40 Book Challenge

5 Realistic Fiction 4 Historical Fiction 3 Fantasy 2 Science Fiction 2 Biography/Autobiography
5 Informational 4 Poetry Anthology 3 Traditional Literature 1 Graphic Novel 11 Student's Choice

Book report form

Looking for your next book? Here are book reviews to help you decide.

Please submit book reviews to [email protected] for consideration. Book reviews must include genre, number of pages, Lexile level, teaser (don't give the whole book away), and other books by the author.

What if?: Serious Scientific Answer to Absurd Hypothetical Questions By Randall Munroe (Review by Samarth Rajan on Thu., Sept. 29)

  • Nonfiction (Answers many scientific questions)
  • 321 pages
  • Lexile: unlisted, but age range 11-13
  • Published: 2014
  • The book is made up of a lot of hypothetical questions and gives answers to the questions in a scientific way. If you like science then this is a good book for you.

Freewater by Amina Luqman-Dawson (Review by Amanda Legge on Sun., Sept. 25)

  • Historical fiction (plantations, secret community based on historical events)
  • 416 pages (small pages)
  • Lexile: too new, 4th-8th grades
  • Published: 2022 (This is the author's debut publication!)
  • It is so much fun learning about something I have never heard about before. I did not know that secret communities were formed by runaway slaves in the swamps around plantations. This brave and heroic story has tension and adventure. The characters are complicated, courageous, strong, and full of love and kindness. The subject matter makes it a hard, emotional read. This would be a great book to read along with your adult for a shared conversation.

The Hurricanes of Weakerville by Chris Rylander (Review by Amanda Legge on Tues., Sept. 7)

  • Realistic fiction (7th-grade boy, baseball, friends)
  • 422 pages
  • Lexile: too new, but age range 8-12
  • Published: 2022
  • Alex is 13 years old, not well-liked by his peers, and loves going to baseball games for the team his grandfather owns. Things change when his grandfather passes away. Horribly shy, Alex is left to save the team. If you like victorious baseball movies, then this book is for you. The characters are realistic and very likable. While I anticipated the ending, there were still a few surprises the author threw in. This is a happy, fun, positive and encouraging story.
  • Other books by this author: He has several, but nothing that I recognize: The 4th Stall series, Codename Zero

Golden Ticket by Kate Egan (Review by Amanda Legge on Sun., Sept. 5)

  • Realistic fiction (5th-grade student dealing with school stress and right versus wrong)
  • 226 pages 
  • Lexile: too new, but age range 8-12
  • Published: 2022
  • Ash is the student who everyone relies upon. She is responsible, a leader, and trustworthy...well, she used to be. She feels the weight of everyone's expectations and it becomes too much. Her self-confidence begins to crumble. She begins to cheat and tell lies to cover up that she is struggling for the first time at school. She comes forward with the truth, but then has to deal with the consequences of her actions. She discovers that she might not be the same person everyone expected her to be, but a better version of herself that stands up for herself and what she believes. The story is a great message and shows the truth of trying to live up to expectations. The author is relatively new, which shows in her writing because it gets bogged down and slow. It is a good story, however, with a great message: Be brave enough to be yourself.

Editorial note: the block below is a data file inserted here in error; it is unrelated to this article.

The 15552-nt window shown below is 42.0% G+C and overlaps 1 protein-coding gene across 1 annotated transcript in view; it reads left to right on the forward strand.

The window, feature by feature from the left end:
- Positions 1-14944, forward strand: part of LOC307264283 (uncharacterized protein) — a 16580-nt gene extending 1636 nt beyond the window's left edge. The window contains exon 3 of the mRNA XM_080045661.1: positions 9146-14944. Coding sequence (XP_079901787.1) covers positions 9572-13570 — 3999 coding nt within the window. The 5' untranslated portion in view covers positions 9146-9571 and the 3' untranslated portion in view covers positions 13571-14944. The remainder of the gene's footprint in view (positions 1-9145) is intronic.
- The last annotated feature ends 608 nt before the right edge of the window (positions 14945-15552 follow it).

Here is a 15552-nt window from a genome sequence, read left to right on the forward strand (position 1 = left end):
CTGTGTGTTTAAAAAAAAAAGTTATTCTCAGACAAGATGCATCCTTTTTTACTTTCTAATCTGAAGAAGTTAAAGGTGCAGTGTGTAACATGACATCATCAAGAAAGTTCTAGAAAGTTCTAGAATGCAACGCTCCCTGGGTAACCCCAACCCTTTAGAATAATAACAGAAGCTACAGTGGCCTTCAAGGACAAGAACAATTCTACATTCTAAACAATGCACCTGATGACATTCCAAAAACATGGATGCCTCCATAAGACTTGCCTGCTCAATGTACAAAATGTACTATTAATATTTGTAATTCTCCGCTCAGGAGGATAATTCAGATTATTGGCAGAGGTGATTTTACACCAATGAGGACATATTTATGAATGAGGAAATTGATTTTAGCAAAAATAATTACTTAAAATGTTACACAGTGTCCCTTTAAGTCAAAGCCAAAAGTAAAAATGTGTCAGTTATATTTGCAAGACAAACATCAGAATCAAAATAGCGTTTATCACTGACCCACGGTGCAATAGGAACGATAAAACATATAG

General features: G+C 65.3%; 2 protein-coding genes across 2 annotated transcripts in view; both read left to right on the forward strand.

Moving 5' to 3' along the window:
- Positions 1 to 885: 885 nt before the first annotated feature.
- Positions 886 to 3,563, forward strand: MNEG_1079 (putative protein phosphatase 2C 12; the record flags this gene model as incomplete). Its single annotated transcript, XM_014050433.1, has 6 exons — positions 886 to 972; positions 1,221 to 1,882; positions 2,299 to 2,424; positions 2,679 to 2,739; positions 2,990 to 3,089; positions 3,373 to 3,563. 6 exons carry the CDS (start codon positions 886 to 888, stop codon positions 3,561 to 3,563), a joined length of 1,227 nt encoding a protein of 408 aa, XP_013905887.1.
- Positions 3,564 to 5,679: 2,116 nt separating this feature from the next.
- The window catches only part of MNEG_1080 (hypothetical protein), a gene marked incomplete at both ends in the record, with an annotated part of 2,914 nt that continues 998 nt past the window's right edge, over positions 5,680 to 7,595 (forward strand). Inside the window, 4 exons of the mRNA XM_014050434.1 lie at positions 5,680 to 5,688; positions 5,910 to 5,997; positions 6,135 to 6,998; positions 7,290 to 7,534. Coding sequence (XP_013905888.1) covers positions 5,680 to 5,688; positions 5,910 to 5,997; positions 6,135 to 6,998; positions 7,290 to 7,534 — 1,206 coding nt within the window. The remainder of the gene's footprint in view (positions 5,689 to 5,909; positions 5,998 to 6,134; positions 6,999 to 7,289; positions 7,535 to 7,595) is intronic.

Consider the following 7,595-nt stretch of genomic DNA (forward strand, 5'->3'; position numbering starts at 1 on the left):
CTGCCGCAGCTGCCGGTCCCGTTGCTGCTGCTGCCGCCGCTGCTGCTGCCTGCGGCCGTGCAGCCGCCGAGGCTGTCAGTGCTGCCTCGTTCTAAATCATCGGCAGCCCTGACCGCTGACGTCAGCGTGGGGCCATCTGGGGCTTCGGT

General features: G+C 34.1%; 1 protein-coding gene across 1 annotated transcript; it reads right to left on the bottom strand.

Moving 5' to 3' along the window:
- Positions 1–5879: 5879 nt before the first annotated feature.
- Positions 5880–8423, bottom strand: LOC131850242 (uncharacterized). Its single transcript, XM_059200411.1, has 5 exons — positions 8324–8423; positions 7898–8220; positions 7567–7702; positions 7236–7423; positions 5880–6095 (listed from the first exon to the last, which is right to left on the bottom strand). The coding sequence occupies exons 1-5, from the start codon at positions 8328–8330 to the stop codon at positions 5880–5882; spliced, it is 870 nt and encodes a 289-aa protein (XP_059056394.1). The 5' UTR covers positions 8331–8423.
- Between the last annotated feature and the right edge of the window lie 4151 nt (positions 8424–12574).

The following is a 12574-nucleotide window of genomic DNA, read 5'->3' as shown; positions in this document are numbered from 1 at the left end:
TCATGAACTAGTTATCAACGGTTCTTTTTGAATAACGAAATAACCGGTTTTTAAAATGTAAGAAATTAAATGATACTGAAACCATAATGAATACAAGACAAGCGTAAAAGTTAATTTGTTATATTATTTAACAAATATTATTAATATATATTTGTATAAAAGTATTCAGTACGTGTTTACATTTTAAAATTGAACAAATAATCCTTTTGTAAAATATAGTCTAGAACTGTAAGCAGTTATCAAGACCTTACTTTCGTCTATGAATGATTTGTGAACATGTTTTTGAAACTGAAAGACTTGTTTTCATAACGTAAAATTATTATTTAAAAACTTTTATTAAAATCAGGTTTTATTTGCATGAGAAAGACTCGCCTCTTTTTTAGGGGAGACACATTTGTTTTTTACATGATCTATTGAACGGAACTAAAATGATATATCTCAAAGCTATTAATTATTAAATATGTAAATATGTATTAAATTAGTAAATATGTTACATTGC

Crenshaw by Katherine Applegate (Review by Amanda Legge on Sat., Sept. 4)

  • Fantasy (imaginary friend, touch of magic, realistic characters and problems)
  • 245 pages (very few words per page)
  • Lexile: 540
  • Published: 2015
  • The main character is a boy who is dealing with adult problems like homelessness and being hungry. His imaginary friend reappears when the family is threatened with homelessness yet again. However, the boy begins to question his sanity and also that imaginary friends may just be "real." I enjoyed the book, but wished the imaginary friend was in the story more often.
  • Other books by this author: The One and Only Ivan, Willowdeen (see below)

Willowdeen by Katherine Applegate (Review by Amanda Legge on Fri., Sept. 3)

  • Fantasy (imaginative animals, touch of magic, realistic characters and problems)
  • 260 Pages (very few words per page, most chapters are around 3 pages long)
  • Lexile: 610
  • Published: 2021
  • While it is an easy read, the book carries a big environmental theme. There are just a few characters, so the reader gets to know the main character very well. The author describes a beautiful setting that is in danger. The town's people have to face the reality that they are responsible for the destruction of their most prized spectacle. I almost liked this Applegate story as much as The One and Only Ivan.
  • Other books by this author: The One and Only Ivan, Animorphs
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